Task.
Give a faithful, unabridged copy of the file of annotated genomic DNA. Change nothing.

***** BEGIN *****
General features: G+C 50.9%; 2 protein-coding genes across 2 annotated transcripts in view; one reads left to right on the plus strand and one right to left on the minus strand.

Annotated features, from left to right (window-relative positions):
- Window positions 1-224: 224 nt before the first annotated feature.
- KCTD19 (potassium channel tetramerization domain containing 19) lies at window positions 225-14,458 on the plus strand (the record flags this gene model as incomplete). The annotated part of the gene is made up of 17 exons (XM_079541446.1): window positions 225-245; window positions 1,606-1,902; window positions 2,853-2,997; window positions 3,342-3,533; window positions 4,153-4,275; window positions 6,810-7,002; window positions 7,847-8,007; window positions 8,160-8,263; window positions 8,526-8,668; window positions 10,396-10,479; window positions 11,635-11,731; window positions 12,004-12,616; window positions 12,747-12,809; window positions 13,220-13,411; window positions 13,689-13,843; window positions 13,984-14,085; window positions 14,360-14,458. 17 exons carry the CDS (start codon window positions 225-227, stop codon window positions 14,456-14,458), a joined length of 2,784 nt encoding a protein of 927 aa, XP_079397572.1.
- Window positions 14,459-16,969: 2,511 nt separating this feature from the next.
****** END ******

General features: G+C 50.9%; 2 protein-coding genes across 2 annotated transcripts in view; one reads left to right on the plus strand and one right to left on the minus strand.

Annotated features, from left to right (window-relative positions):
- Window positions 1-224: 224 nt before the first annotated feature.
- KCTD19 (potassium channel tetramerization domain containing 19) lies at window positions 225-14,458 on the plus strand (the record flags this gene model as incomplete). The annotated part of the gene is made up of 17 exons (XM_079541446.1): window positions 225-245; window positions 1,606-1,902; window positions 2,853-2,997; window positions 3,342-3,533; window positions 4,153-4,275; window positions 6,810-7,002; window positions 7,847-8,007; window positions 8,160-8,263; window positions 8,526-8,668; window positions 10,396-10,479; window positions 11,635-11,731; window positions 12,004-12,616; window positions 12,747-12,809; window positions 13,220-13,411; window positions 13,689-13,843; window positions 13,984-14,085; window positions 14,360-14,458. 17 exons carry the CDS (start codon window positions 225-227, stop codon window positions 14,456-14,458), a joined length of 2,784 nt encoding a protein of 927 aa, XP_079397572.1.
- Window positions 14,459-16,969: 2,511 nt separating this feature from the next.